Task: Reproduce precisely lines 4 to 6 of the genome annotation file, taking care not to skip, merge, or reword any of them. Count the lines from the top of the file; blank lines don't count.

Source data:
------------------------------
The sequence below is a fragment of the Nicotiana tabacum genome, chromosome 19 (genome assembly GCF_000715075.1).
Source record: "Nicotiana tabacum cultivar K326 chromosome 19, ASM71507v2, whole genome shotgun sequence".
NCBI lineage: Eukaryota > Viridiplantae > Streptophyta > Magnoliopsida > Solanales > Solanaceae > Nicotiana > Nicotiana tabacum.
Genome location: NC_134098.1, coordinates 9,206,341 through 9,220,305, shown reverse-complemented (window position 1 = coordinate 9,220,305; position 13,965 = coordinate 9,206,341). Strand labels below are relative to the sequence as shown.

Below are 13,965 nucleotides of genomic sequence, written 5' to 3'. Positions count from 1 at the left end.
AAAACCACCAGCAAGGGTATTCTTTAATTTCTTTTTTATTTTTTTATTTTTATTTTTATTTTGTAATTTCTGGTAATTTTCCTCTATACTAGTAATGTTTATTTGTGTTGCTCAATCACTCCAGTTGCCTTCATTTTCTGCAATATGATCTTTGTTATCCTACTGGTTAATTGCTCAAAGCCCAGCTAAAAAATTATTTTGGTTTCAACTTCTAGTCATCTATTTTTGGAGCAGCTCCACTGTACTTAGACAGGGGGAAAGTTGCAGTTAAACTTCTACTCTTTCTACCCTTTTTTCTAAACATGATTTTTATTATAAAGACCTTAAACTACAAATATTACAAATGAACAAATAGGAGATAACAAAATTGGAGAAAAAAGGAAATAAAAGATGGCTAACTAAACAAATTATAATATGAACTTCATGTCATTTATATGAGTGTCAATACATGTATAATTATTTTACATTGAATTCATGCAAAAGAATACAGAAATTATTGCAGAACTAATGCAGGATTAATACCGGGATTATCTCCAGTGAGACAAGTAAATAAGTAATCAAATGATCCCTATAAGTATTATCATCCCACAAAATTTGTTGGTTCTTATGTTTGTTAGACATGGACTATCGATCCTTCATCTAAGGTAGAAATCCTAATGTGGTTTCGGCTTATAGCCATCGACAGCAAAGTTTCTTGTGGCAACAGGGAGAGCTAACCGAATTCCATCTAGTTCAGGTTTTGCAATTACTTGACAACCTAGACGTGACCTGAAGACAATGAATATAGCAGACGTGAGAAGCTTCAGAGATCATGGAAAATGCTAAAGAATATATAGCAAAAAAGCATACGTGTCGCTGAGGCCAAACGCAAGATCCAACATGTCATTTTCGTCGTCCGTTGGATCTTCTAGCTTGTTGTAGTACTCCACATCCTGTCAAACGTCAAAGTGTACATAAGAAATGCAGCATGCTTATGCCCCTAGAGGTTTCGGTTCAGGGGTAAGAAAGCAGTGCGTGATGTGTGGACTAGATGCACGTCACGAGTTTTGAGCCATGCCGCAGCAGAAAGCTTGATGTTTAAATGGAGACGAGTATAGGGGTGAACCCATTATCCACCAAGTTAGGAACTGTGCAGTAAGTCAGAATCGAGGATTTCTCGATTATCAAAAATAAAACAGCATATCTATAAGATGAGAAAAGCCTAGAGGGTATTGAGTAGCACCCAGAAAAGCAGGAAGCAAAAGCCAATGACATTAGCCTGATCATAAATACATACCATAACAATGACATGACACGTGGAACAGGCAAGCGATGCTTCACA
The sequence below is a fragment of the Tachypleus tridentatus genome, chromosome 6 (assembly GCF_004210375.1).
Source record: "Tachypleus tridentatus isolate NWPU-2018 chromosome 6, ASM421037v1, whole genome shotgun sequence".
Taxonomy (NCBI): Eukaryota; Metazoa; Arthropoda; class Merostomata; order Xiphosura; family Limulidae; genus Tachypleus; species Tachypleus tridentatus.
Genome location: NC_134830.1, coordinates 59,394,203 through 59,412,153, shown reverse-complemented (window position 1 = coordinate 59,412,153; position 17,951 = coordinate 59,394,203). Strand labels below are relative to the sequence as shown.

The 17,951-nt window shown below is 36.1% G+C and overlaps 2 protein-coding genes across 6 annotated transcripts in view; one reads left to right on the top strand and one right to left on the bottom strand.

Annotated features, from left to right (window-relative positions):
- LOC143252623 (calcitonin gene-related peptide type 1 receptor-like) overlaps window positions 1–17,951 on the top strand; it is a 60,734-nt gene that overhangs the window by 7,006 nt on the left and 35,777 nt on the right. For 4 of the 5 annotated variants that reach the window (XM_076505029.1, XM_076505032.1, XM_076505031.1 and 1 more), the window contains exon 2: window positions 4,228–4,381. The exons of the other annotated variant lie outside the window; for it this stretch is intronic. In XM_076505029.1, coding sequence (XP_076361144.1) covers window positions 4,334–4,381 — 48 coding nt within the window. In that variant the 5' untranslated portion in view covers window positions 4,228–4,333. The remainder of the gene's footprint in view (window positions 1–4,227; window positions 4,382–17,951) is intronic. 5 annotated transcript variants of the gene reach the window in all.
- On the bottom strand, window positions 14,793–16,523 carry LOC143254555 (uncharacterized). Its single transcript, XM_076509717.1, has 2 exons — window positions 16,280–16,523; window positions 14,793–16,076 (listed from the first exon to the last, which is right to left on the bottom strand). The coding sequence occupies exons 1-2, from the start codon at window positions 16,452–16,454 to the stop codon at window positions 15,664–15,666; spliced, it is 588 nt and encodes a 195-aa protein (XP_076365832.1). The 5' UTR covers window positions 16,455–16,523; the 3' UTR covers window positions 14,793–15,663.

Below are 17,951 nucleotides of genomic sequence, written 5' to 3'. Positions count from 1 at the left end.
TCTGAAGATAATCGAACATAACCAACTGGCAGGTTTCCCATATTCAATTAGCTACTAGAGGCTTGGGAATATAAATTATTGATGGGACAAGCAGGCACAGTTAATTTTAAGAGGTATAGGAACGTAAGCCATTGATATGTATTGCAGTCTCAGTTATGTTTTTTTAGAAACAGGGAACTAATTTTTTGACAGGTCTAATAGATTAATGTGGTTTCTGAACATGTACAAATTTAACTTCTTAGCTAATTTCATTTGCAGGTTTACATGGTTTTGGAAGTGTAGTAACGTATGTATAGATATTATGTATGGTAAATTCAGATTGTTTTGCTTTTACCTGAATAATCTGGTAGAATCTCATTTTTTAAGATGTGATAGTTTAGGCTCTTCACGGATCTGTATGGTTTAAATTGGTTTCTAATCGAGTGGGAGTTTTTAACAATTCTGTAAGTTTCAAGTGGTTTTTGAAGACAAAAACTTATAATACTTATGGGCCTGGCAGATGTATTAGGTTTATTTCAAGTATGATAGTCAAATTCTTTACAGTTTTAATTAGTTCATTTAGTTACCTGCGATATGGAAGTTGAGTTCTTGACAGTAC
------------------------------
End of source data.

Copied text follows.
Genome location: NC_134098.1, coordinates 9,206,341 through 9,220,305, shown reverse-complemented (window position 1 = coordinate 9,220,305; position 13,965 = coordinate 9,206,341). Strand labels below are relative to the sequence as shown.

Below are 13,965 nucleotides of genomic sequence, written 5' to 3'. Positions count from 1 at the left end.
AAAACCACCAGCAAGGGTATTCTTTAATTTCTTTTTTATTTTTTTATTTTTATTTTTATTTTGTAATTTCTGGTAATTTTCCTCTATACTAGTAATGTTTATTTGTGTTGCTCAATCACTCCAGTTGCCTTCATTTTCTGCAATATGATCTTTGTTATCCTACTGGTTAATTGCTCAAAGCCCAGCTAAAAAATTATTTTGGTTTCAACTTCTAGTCATCTATTTTTGGAGCAGCTCCACTGTACTTAGACAGGGGGAAAGTTGCAGTTAAACTTCTACTCTTTCTACCCTTTTTTCTAAACATGATTTTTATTATAAAGACCTTAAACTACAAATATTACAAATGAACAAATAGGAGATAACAAAATTGGAGAAAAAAGGAAATAAAAGATGGCTAACTAAACAAATTATAATATGAACTTCATGTCATTTATATGAGTGTCAATACATGTATAATTATTTTACATTGAATTCATGCAAAAGAATACAGAAATTATTGCAGAACTAATGCAGGATTAATACCGGGATTATCTCCAGTGAGACAAGTAAATAAGTAATCAAATGATCCCTATAAGTATTATCATCCCACAAAATTTGTTGGTTCTTATGTTTGTTAGACATGGACTATCGATCCTTCATCTAAGGTAGAAATCCTAATGTGGTTTCGGCTTATAGCCATCGACAGCAAAGTTTCTTGTGGCAACAGGGAGAGCTAACCGAATTCCATCTAGTTCAGGTTTTGCAATTACTTGACAACCTAGACGTGACCTGAAGACAATGAATATAGCAGACGTGAGAAGCTTCAGAGATCATGGAAAATGCTAAAGAATATATAGCAAAAAAGCATACGTGTCGCTGAGGCCAAACGCAAGATCCAACATGTCATTTTCGTCGTCCGTTGGATCTTCTAGCTTGTTGTAGTACTCCACATCCTGTCAAACGTCAAAGTGTACATAAGAAATGCAGCATGCTTATGCCCCTAGAGGTTTCGGTTCAGGGGTAAGAAAGCAGTGCGTGATGTGTGGACTAGATGCACGTCACGAGTTTTGAGCCATGCCGCAGCAGAAAGCTTGATGTTTAAATGGAGACGAGTATAGGGGTGAACCCATTATCCACCAAGTTAGGAACTGTGCAGTAAGTCAGAATCGAGGATTTCTCGATTATCAAAAATAAAACAGCATATCTATAAGATGAGAAAAGCCTAGAGGGTATTGAGTAGCACCCAGAAAAGCAGGAAGCAAAAGCCAATGACATTAGCCTGATCATAAATACATACCATAACAATGACATGACACGTGGAACAGGCAAGCGATGCTTCACA